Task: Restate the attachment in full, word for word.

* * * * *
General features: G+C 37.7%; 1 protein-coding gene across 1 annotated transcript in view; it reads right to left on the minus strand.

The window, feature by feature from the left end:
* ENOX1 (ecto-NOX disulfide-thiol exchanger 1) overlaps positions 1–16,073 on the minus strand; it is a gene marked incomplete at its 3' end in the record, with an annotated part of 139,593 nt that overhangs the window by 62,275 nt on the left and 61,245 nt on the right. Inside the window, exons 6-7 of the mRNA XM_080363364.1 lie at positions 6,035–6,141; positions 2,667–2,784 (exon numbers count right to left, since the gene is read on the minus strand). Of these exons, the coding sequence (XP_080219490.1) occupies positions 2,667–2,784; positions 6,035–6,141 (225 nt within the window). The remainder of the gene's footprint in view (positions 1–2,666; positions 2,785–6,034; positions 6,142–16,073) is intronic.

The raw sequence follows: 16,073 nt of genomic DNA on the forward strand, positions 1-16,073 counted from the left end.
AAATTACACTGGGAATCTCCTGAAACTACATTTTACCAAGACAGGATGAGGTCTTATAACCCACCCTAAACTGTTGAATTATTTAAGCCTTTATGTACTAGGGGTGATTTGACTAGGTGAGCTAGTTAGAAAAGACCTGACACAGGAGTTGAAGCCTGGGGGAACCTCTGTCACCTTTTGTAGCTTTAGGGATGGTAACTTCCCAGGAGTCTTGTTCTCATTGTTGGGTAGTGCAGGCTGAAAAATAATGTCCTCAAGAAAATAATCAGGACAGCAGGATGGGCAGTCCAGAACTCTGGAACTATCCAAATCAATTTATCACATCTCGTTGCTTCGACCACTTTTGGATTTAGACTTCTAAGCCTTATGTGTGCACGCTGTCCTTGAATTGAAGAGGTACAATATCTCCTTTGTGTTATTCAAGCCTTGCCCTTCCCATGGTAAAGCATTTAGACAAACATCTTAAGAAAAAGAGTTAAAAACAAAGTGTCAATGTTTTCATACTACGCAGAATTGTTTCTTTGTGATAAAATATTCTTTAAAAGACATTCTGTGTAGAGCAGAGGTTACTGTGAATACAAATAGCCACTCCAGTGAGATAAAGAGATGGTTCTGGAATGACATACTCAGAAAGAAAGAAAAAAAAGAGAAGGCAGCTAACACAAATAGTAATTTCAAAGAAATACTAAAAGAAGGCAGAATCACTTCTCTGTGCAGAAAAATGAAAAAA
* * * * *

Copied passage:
General features: G+C 37.7%; 1 protein-coding gene across 1 annotated transcript in view; it reads right to left on the minus strand.

The window, feature by feature from the left end:
* ENOX1 (ecto-NOX disulfide-thiol exchanger 1) overlaps positions 1–16,073 on the minus strand; it is a gene marked incomplete at its 3' end in the record, with an annotated part of 139,593 nt that overhangs the window by 62,275 nt on the left and 61,245 nt on the right. Inside the window, exons 6-7 of the mRNA XM_080363364.1 lie at positions 6,035–6,141; positions 2,667–2,784 (exon numbers count right to left, since the gene is read on the minus strand). Of these exons, the coding sequence (XP_080219490.1) occupies positions 2,667–2,784; positions 6,035–6,141 (225 nt within the window). The remainder of the gene's footprint in view (positions 1–2,666; positions 2,785–6,034; positions 6,142–16,073) is intronic.

The raw sequence follows: 16,073 nt of genomic DNA on the forward strand, positions 1-16,073 counted from the left end.
AAATTACACTGGGAATCTCCTGAAACTACATTTTACCAAGACAGGATGAGGTCTTATAACCCACCCTAAACTGTTGAATTATTTAAGCCTTTATGTACTAGGGGTGATTTGACTAGGTGAGCTAGTTAGAAAAGACCTGACACAGGAGTTGAAGCCTGGGGGAACCTCTGTCACCTTTTGTAGCTTTAGGGATGGTAACTTCCCAGGAGTCTTGTTCTCATTGTTGGGTAGTGCAGGCTGAAAAATAATGTCCTCAAGAAAATAATCAGGACAGCAGGATGGGCAGTCCAGAACTCTGGAACTATCCAAATCAATTTATCACATCTCGTTGCTTCGACCACTTTTGGATTTAGACTTCTAAGCCTTATGTGTGCACGCTGTCCTTGAATTGAAGAGGTACAATATCTCCTTTGTGTTATTCAAGCCTTGCCCTTCCCATGGTAAAGCATTTAGACAAACATCTTAAGAAAAAGAGTTAAAAACAAAGTGTCAATGTTTTCATACTACGCAGAATTGTTTCTTTGTGATAAAATATTCTTTAAAAGACATTCTGTGTAGAGCAGAGGTTACTGTGAATACAAATAGCCACTCCAGTGAGATAAAGAGATGGTTCTGGAATGACATACTCAGAAAGAAAGAAAAAAAAGAGAAGGCAGCTAACACAAATAGTAATTTCAAAGAAATACTAAAAGAAGGCAGAATCACTTCTCTGTGCAGAAAAATGAAAAAA